The ark is a manufactured unifying device for a movie that is, by definition, probably impossible to make coherent, much less tidy and tight. As Cheney guides the audience through a succession of setpieces built around loved ones and expert witnesses, the film becomes an ark of another sort, collating a couple dozen sketches of distinctive real-life characters, including documentarian Kristen Johnson (“Dick Johnson is Dead”), whose own work focuses on time, memory, and mortality; her brother Kirk Johnson, a paleontologist and fossil collector who fantasizes about being interred in at the bottom of the Mississippi River; Erin and Brian Palmer, married photographers who shoot cemeteries memorializing Black Americans from slavery through Jim Crow; poet; potter Yasmin Glinton Poitier, whose childhood home was destroyed in a hurricane; David Hoch, a limestone magnate and devout Christian who stops in to check the quality the concrete Cheney mixed for use in the ark’s foundation, then fetches a magic lantern and explains where the phrase “in the limelight” came from; Bogdan Onac, a speleologist (cave scientist) who has kept nearly every sample that meant something to him, and also collects art depicting hedgehogs and owls; and the director’s brother, musician Colin Cheney, who created the film’s ambient, abstract score by mixing the family’s personal audio and video with recordings of sounds that he produced by striking, scratching, rubbing, and otherwise manipulating objects their father kept in the family barn.
They all have their own thoughts on any subject Cheney raises, from record-keeping, preservation, and physical versus digital archiving to the way in which trees, rocks, minerals, bodies, and the land itself make records of their experiences, whether they take the form of limestone layers, the concentric rings of trees, or the staggering array hard drives, video and audio cassettes, and other testamentary objects that Cheney has accumulated (some broken and useless). Cheney’s film is executive produced by Werner Herzog and owes a lot to Herzog’s non-fiction work, particularly the more rambling and discursive projects he released during his Guru Emeritus period. “The Arc of Oblivion” travels to the Sahara, Spain, the Arctic, and the Alps but always returns to the farm where the ark is being built. It’s loosely held together by the personalities of the interviewees; by leisurely shots of landscapes, skies, and analog televisions planted in nature; and by Cheney’s earnest, self-deprecating narration, which threatens to go Full Podcaster, then stops itself by introducing a surprising new location or idea, or by falling silent and letting us watch people talk, work, and think. There are times when the fragmented structure frustrates, seeming to move too slowly or quickly.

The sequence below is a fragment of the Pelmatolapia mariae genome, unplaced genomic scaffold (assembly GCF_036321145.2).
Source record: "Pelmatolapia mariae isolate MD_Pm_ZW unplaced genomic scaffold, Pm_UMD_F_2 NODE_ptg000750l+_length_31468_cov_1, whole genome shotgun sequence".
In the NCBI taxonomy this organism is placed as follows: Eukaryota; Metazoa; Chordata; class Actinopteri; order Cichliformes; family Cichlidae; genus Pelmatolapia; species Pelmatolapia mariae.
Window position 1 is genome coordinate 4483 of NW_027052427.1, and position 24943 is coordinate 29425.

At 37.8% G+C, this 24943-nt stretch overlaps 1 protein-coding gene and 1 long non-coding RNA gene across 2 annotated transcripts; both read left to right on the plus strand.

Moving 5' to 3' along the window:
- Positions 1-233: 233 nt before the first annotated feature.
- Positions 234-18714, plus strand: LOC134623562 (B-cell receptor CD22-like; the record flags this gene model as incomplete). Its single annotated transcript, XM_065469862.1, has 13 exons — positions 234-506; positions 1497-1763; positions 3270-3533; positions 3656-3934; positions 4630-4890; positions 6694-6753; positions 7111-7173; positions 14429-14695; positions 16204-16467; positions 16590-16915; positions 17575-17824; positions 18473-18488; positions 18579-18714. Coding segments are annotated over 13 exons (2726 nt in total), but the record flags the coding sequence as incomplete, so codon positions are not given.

But that’s always a risk with this sort of project, and “The Arc of Oblivion” owns it. Two hours isn’t enough time for all this, but the movie knows this and knows that moviemaking is no different from anything else in that respect. There’s never enough time, and in the end, everything and everyone ends up as a tree ring. The “c” in the title is not a typo.
“Join or Die” could have just as easily been called “Bowling Alone,” after the famous book that gives it a title and main interview subject, author Robert D. Putman. Putman, a political scientist specializing in comparative subjects, thinks it’s possible to quantify the decline in group memberships in America and outlined it in his surprise best-seller that blames the fragmentation of modern society on increased feelings of loneliness and despair. Bill Clinton asked to meet with him at the White House and paraphrased some of his ideas in his 1995 second inaugural address, and Barack Obama awarded him the Humanitarian Prize, an honor of great emotional significance to Putnam because Obama was one of his seminar students in the ‘90s, and he and his wife attended John F. Kennedy’s inauguration in the capital fifty years earlier.